I found out about this novella in the same place where I get most of my SFF recommendations - Mike Glyer's "File 770".


I was always drawn to the stories featuring androids of all kinds and enjoyed reading about how those characters perceive themselves in the stories and what made them tick.


I thought Murderbot was a great character, I loved Its voice so much. The character has It pronoun in the books and when others say It the Murderbot does not seem to mind, so I am going to continue referring to them as It.


Basically blurb gives you a perfect set up. Murderbot is assigned to the team who has important stuff to do on the certain planet , but somebody or certain somebodies decides to sabotage them and Murderbot does its best to help "my humans".


We are in Murderbot's head all the time and the story is written from Its first person POV, therefore it makes sense to me that Murderbot has the most in-depth characterization. I did not think any of the human characters came even close to that depth, but they were okay, definitely interesting chess pieces who had potential if the writer would decide to give them bigger parts to play in the series ( yes it is a series, at least two more books are coming up next year based on what I saw on Amazon).


So, who is Murderbot? This droid has a dark past and for that reason refers to itself as Murderbot. It was however a wonderful character who wanted to do the job well and protect the humans to the best of its ability.


Murderbot also did not want to have any ( or as little as possible) social interactions with the team it was protecting and just wanted to be left alone to watch the serial it loved for many hours. In other words Murderbot was shy and it made for some delightfully snarky monologues we were privy to.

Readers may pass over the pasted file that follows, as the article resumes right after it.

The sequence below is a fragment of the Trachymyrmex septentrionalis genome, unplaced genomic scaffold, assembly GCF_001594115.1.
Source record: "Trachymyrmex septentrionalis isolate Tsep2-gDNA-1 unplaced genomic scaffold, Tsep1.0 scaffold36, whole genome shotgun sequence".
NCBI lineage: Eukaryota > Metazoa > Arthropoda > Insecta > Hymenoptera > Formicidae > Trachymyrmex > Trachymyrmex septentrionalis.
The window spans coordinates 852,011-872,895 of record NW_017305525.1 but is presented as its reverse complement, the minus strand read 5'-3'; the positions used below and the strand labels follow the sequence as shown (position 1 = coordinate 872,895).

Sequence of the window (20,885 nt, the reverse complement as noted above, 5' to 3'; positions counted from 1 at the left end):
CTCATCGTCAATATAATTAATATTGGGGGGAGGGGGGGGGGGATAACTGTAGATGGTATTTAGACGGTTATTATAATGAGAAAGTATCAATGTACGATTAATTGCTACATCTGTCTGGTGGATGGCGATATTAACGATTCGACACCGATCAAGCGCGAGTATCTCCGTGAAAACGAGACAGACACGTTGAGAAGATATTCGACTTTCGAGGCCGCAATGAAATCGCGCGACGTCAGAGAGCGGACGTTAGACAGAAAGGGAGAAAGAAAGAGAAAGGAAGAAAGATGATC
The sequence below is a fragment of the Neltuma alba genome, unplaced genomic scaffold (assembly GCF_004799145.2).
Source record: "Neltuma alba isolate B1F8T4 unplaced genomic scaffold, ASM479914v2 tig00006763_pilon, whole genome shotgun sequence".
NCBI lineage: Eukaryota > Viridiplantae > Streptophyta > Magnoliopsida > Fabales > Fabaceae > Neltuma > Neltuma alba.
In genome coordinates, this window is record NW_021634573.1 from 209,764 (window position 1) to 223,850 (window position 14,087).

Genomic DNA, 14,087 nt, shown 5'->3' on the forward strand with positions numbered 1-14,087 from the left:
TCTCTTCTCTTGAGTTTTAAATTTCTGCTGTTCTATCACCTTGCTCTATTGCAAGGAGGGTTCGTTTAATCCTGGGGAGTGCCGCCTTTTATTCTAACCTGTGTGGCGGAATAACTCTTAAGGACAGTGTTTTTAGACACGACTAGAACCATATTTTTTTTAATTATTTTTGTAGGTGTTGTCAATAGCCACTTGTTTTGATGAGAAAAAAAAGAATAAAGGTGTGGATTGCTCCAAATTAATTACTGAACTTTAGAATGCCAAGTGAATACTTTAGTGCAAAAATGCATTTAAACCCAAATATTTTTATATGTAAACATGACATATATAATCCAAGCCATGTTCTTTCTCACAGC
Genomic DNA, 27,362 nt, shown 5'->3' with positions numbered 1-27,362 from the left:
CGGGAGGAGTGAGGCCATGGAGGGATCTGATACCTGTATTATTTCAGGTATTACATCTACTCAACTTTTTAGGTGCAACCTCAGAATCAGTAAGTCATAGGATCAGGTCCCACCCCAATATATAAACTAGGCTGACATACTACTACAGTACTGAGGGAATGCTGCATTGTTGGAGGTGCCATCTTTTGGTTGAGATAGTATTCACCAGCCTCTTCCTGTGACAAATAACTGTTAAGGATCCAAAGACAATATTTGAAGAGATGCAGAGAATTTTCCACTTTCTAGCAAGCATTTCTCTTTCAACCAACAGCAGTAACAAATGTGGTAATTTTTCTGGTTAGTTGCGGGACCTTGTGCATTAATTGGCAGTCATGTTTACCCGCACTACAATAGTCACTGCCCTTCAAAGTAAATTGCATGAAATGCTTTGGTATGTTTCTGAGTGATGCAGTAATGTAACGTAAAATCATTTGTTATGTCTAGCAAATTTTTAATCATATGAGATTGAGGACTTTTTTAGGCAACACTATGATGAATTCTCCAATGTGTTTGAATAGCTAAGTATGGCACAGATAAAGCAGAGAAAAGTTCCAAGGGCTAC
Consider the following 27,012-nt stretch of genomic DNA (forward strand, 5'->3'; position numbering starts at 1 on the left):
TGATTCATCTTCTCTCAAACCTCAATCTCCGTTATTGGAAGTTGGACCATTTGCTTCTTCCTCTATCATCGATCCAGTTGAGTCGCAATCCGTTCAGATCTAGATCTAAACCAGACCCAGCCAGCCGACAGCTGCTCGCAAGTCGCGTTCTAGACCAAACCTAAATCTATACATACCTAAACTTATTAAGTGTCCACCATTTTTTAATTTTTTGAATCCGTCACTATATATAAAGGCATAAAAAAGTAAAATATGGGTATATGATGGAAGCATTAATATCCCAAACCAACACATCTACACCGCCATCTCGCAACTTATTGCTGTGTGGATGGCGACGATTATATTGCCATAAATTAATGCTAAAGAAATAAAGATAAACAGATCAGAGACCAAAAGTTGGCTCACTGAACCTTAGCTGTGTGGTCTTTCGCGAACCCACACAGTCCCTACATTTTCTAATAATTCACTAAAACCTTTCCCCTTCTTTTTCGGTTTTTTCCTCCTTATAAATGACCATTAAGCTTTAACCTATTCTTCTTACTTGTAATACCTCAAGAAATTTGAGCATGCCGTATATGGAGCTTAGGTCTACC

"Confession time: I don’t actually know where we are. We have, or are supposed to have, a complete satellite map of the planet in the survey package. That was how the humans decided where to do their assessments. I hadn’t looked at the maps yet and I’d barely looked at the survey package. In my defense, we’d been here twenty-two planetary days and I hadn’t had to do anything but stand around watching humans make scans or take samples of dirt, rocks, water, and leaves. The sense of urgency just wasn’t there. Also, you may have noticed, I don’t care."



"What was I supposed to do, kill all humans because the ones in charge of constructs in the company were callous? Granted, I liked the imaginary people on the entertainment feed way more than I liked real ones, but you can’t have one without the other."


"Yes, talk to Murderbot about its feelings. The idea was so painful I dropped to 97 percent efficiency. I’d rather climb back into Hostile One’s mouth."



We get to see how action/adventure plot makes our narrator (Murderbot) not grow up exactly, because its not a child, but I guess figuring out something more than they want from life and I thought it was a lot of fun and look forward to their new adventures.


Grade B/B+